A decision was taken by the Royalists to withdraw towards Oxford the Kings capital during the war. It would make it much easier for them to get reinforcements and also some much needed re-supply. The Parliamentarians under Waller were theoretically in a better condition despite "losing" the battle at Lansdown.. he got reinforcements from their garrison at Bristol (even closer to Bath, than Roundway/Devizes was) and followed the Royalist army closely...

Seven hours according to Google Maps - with an army, two days'ish?Waller caught up with the Royalist army at Devizes, and occupied the high ground that overlooked the town, known as Roundway Down, on the evening of the 8th July..

In the face of this the Royalists occupied the town and the Cornish infantry proceeded to prepare for an assault, but the 300'odd remaining Royalist cavalry under Maurice (Prince Rupert's younger brother) were immediately sent on their way to Oxford to make the King aware of the situation..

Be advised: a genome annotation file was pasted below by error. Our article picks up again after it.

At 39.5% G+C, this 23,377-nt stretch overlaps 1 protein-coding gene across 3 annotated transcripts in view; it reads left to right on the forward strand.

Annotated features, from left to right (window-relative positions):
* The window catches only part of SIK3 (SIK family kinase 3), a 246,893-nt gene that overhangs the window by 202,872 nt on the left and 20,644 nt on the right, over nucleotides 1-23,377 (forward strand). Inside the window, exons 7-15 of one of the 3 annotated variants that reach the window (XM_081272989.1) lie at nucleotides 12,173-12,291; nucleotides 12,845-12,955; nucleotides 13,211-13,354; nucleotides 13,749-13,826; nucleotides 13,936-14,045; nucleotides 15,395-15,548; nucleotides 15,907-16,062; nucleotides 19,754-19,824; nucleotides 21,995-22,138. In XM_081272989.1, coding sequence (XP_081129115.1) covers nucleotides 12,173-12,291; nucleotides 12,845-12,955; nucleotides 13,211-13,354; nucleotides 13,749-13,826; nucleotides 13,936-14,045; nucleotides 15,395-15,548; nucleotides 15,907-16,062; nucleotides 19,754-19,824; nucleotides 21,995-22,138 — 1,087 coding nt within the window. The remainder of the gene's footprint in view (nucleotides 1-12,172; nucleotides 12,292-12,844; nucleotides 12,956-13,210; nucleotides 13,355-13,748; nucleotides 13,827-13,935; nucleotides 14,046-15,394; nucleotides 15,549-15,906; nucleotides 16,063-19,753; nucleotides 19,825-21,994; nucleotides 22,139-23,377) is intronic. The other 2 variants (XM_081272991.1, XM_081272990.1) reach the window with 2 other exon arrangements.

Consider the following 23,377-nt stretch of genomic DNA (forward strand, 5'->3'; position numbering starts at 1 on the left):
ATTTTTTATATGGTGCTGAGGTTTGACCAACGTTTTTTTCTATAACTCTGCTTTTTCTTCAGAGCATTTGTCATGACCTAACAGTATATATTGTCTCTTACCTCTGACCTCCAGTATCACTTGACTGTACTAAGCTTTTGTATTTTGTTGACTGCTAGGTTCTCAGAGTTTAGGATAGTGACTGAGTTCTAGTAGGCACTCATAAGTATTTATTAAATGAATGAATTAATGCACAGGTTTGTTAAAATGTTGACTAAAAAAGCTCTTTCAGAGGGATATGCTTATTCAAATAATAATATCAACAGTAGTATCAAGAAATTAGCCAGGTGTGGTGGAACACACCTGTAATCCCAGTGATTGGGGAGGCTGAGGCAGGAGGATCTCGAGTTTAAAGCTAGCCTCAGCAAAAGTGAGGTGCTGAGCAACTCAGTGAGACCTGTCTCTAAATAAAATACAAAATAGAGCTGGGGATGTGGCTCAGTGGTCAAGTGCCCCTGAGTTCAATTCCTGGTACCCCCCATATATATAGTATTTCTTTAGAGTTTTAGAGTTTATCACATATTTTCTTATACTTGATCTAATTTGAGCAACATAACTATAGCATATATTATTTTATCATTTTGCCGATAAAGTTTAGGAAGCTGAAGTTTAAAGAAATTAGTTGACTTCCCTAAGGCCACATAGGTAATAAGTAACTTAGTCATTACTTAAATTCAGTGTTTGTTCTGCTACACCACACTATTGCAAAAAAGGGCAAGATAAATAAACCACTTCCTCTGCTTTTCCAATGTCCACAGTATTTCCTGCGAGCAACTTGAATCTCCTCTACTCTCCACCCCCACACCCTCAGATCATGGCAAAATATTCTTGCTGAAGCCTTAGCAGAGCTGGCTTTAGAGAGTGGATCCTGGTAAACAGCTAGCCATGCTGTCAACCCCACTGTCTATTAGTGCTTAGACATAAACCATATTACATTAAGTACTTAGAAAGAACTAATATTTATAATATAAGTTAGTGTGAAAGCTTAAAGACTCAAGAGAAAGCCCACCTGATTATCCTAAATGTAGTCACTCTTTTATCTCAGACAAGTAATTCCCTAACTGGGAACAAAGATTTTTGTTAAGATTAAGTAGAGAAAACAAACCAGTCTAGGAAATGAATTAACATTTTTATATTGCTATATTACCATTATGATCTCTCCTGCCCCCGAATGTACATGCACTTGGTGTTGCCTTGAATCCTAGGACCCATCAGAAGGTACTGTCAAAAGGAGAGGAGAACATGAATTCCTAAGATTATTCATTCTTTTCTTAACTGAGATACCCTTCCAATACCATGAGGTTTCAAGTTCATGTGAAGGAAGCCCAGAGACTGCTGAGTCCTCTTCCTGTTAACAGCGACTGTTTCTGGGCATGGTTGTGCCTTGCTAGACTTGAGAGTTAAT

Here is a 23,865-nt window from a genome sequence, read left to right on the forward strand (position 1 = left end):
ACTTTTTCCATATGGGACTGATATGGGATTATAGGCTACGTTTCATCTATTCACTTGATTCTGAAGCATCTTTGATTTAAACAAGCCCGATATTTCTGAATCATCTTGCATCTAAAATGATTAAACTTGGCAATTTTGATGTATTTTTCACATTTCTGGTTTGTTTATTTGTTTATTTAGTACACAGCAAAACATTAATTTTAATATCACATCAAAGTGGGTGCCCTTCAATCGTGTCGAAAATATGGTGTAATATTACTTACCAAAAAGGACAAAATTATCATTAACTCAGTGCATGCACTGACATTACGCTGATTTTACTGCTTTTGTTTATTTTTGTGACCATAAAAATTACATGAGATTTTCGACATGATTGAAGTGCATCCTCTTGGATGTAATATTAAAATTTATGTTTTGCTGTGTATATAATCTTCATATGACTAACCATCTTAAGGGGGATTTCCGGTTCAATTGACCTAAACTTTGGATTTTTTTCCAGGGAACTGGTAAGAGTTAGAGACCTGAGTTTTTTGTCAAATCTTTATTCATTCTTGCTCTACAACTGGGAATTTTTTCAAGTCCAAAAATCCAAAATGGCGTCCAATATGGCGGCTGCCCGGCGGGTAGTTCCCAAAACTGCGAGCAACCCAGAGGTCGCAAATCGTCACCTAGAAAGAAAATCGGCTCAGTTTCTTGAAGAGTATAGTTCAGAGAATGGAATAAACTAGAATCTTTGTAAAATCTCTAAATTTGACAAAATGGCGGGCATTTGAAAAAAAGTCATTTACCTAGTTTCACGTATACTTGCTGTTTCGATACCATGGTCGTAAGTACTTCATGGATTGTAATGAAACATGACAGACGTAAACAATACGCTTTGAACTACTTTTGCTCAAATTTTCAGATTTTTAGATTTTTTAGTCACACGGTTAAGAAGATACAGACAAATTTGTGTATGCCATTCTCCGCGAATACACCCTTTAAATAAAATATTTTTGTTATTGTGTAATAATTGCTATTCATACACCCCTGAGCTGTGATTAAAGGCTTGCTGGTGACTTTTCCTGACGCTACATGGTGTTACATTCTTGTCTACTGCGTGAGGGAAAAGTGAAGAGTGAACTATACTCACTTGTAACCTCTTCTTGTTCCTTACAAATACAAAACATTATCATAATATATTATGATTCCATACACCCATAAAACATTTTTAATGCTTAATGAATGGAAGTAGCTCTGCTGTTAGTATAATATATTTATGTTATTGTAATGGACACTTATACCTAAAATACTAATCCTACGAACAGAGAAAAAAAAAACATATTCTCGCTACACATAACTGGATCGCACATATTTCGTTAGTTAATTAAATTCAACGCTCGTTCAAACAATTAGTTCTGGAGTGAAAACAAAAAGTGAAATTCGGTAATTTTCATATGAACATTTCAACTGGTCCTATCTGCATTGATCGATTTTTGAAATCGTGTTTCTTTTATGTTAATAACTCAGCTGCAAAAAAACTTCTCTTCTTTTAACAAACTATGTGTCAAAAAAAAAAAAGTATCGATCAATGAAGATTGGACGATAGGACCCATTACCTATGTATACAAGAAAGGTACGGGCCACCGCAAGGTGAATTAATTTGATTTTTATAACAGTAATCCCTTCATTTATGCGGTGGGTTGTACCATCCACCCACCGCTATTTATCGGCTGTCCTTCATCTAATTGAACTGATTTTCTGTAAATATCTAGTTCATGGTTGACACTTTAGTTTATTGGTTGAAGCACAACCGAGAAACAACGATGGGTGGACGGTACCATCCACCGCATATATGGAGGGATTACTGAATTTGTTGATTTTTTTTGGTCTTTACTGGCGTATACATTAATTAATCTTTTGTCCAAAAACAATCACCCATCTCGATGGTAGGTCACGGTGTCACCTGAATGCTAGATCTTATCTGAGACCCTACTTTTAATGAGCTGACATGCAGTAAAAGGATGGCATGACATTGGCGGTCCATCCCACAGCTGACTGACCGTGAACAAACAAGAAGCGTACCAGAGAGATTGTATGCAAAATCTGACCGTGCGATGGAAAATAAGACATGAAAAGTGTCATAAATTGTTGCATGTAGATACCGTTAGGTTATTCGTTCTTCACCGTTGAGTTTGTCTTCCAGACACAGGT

Map courtesy
Waller surrounded, and then started a bombardment of, the town; he captured an inbound Royalist ammunition train on the 12th and not surprisingly he was confidant* and demanded the Royalists surrender - what he didn't know was that the Royalist cavalry had already escaped.

*he told Parliament in one of his communiques that the next one would let them know how many standards he had taken, and would list the officers taken!

Maurice got to Oxford on the 10th, and the Royalist reinforcements were sent out at once under Wilmot, the Kings Lieutenant General of Horse - there were about 1500 horse and a few galloper guns..  they were also joined by Maurice's 300.. (that made me wonder...  so that's the better part of 2000 cavalry standard horses readily available, not the draft or dragoon lesser standard, but proper cavalry horses... impressive!)

Wilmot and Maurice made it back to Devizes, or rather just north east of it (a place called  Roughridge Hill) early on the 13th, and fired off a couple of guns to let the Royalists know they were there.

Waller, who already knew of their arrival, had abandoned Devizes and marched the Parliamentary army up on to Roundway Down - gamble time - could he defeat Wilmot and Maurice before the Royalist infantry sallied out from Devizes in his rear....?

Waller deployed as standard for the time - infantry and artillery in the centre, cavalry on the slightly higher ground on the wings (as per the map)  the Royalists deployed into two brigades (Wilmot and Lord Byron) and a smaller reserve (under Lord Crawford)....